Joe felt a rush of excitement—he’d never performed in front of people before. He hoped none of their tricks would go wrong.
“I’d like to introduce you to our two judges,” continued Mr. Hill. “Miss Bruce, sixth-grade teacher, and Mr. Shah, the vice principal.”
The judges stood up and gave the audience a wave.
“And now, please welcome our first act, Leonie and Natalie with their recorder duet.”
“Earplugs at the ready,” Matt said with a giggle.
Leonie scowled at them and flounced on to the stage with Natalie. They launched into a squeaky performance of “When the Saints Go Marching In.”
Joe rolled his eyes and Matt snickered. Mr. Hill glared at them from the other side of the stage so they tried to look serious, but it was tough—especially when Smartie the dog started howling along to “Yankee Doodle”!
As soon as Leonie and Natalie took their bows, Ben ran on and removed the music stand, while Simon dragged Joe and Matt’s magic table (which was really a school desk with a shiny tablecloth draped over the top) onto the stage.
Mr. Hill stepped forward. “Please put your hands together for Joe and Matt’s mysterious magical mayhem!”
There was an eruption of clapping and a few loud whistles from Matt’s dad up front.
Joe and Matt stepped out. There was a whole room full of faces staring back, grinning and clapping.
Joe took a deep breath. “Good evening, ladies and gentlemen . . .” His voice sounded small and tight. He swallowed hard and cleared his throat. “Tonight we’ll show you how to make things vanish . . .”
“And reappear!” added Matt, reaching forward and producing a shiny coin from behind Joe’s ear.
“Wow!” Toby gasped in the front row.
“Making things appear can be useful,” said Joe.
“Especially if you’ve forgotten your mom’s birthday present!” said Matt, whipping out the fake flowers from up his sleeve.
There was another round of applause and more whistles from Matt’s dad.
Awwhoooooo . . .
Then Joe pulled the string from his pocket and held it up. “As you can see, there is a knot at the end of this string. But it’s easy to make it disappear. All it takes is the magic word . . . Alakazam!” Joe gave the string a tug, and the knot was gone!
There was a small round of applause and a few grins from the grown-ups who already knew the trick.
“And now, I will bring the knot back!” Joe gathered up the string in his fist and said the magic word again. This time he pulled the other end of the string down and the knot mysteriously reappeared!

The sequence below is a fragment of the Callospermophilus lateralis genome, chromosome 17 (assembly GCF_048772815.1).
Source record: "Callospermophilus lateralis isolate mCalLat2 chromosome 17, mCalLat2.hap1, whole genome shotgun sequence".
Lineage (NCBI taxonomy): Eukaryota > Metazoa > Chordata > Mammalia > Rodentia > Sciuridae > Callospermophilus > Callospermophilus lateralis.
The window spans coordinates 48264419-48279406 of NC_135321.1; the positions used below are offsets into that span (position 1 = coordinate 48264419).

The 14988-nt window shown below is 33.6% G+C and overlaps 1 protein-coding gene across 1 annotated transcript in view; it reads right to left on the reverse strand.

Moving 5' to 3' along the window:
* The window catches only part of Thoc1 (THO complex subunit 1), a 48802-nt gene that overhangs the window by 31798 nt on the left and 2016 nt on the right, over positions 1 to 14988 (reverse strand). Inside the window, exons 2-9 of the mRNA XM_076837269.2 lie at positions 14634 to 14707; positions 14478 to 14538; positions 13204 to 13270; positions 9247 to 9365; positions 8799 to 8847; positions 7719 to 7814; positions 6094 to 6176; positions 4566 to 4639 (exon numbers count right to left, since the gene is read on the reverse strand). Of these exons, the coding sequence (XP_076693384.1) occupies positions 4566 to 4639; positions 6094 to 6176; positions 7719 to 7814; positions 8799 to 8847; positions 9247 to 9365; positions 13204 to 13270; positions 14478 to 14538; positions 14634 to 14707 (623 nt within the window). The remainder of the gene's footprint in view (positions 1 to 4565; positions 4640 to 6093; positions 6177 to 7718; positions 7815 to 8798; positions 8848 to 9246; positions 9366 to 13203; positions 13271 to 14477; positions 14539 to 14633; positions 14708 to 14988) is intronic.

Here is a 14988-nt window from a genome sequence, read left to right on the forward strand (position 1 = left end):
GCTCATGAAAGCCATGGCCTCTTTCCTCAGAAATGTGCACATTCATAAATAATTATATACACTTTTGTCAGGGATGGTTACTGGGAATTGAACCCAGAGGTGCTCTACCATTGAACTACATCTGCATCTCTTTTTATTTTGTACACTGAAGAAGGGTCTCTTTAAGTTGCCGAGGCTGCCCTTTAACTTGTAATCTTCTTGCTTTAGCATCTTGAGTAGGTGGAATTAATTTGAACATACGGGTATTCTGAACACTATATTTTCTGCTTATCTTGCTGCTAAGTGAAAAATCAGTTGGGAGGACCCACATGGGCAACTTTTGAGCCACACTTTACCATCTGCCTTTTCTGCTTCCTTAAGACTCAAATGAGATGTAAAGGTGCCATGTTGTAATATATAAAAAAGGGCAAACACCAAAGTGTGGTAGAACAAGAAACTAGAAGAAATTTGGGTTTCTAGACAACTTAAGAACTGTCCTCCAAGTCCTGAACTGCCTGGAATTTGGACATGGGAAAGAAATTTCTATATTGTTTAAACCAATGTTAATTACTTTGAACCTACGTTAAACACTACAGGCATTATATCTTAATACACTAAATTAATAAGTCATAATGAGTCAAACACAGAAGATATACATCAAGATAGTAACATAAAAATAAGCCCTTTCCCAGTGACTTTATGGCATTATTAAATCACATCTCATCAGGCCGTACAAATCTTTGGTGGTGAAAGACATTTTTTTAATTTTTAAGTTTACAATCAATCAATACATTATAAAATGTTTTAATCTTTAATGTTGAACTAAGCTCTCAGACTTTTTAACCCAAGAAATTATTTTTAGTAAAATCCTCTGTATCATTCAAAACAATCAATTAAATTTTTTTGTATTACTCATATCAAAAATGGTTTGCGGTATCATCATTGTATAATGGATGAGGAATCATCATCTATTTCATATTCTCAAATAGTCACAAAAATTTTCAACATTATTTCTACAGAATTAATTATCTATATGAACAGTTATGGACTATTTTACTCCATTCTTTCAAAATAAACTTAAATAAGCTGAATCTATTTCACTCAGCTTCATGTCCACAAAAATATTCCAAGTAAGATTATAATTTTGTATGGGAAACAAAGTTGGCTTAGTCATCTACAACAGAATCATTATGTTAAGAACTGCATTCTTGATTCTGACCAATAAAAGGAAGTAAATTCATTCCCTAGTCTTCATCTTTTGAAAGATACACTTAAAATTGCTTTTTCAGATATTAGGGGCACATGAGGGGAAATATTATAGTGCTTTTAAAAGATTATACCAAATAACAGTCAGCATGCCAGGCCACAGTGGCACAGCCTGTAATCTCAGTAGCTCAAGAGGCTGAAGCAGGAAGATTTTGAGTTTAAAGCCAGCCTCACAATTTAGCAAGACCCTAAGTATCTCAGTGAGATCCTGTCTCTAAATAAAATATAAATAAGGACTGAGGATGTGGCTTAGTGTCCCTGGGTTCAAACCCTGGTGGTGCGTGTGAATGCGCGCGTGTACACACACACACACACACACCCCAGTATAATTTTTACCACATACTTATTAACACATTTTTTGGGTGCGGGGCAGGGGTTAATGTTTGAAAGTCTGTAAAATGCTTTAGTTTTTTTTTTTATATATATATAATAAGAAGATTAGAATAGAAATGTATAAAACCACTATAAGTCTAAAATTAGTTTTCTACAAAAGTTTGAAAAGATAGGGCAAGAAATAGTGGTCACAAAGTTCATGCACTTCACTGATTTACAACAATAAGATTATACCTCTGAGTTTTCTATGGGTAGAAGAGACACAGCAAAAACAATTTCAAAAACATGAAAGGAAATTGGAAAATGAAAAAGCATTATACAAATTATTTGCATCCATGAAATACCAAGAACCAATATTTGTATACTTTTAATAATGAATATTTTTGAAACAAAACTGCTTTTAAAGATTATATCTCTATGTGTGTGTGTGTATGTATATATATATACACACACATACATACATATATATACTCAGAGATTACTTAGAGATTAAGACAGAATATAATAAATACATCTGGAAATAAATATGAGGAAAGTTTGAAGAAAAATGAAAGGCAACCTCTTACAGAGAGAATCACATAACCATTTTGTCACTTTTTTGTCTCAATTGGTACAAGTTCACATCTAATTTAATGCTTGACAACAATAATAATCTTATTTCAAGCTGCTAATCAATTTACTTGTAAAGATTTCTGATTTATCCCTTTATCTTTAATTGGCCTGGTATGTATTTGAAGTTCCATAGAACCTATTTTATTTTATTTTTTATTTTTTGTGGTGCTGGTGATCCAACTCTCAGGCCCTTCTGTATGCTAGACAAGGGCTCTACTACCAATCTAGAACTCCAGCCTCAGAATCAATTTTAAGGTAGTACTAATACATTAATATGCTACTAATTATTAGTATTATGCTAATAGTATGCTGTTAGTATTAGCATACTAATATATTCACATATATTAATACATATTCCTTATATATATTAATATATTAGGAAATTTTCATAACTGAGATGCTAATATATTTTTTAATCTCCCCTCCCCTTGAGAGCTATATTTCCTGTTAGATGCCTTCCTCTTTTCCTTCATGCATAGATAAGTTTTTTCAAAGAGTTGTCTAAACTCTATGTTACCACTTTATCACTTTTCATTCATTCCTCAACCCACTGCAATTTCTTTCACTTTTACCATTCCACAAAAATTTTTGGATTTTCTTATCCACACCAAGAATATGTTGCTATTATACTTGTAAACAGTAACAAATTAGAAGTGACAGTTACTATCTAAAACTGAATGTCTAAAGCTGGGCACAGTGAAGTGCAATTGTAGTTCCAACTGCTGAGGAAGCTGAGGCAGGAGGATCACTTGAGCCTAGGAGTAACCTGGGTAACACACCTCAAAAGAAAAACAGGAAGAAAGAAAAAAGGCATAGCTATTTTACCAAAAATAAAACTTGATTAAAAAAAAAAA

Toby’s eyes opened wide. “How did they do that?” he called out, looking in admiration at his big brother.
“For our next trick we need a volunteer,” called Joe. He was starting to feel confident.
Toby’s hand shot up. “Me!”
Matt grinned and called him onstage.
“Take a look inside this top hat,” said Matt, holding it in front of Toby. “Check there’s nothing inside.”
“It’s empty,” said Toby.
“Not for long!” Joe waved his hands mysteriously above the hat, then pulled out a bright yellow handkerchief . . . and then two more.
“Wow!” Toby beamed.
As the applause died away, Matt continued. “Let’s see if the hat’s magic will work one more time.”
At that moment, the lights flickered and then went out, plunging the hall into darkness. In a blink they came back on again, and Joe saw a white rabbit shoot out of the top hat and land with a thud on the table. But it wasn’t the cuddly toy he’d been expecting. It looked almost real.
“Where did you get that rabbit from, Matt?” he whispered.
But Matt didn’t seem to have noticed it. He was still digging around inside the top hat. “I can’t get the rabbit out. It’s jammed!”
Joe frowned. “But Matt . . .” His words trailed off as he looked at the rabbit.
It turned its head and looked directly at Joe. Its eyes were glowing ghoulishly.
“Hi, Joe, my name’s Fluffy,” the rabbit squeaked. “I’ve got twenty-four hours to save my owner, and I need your help!”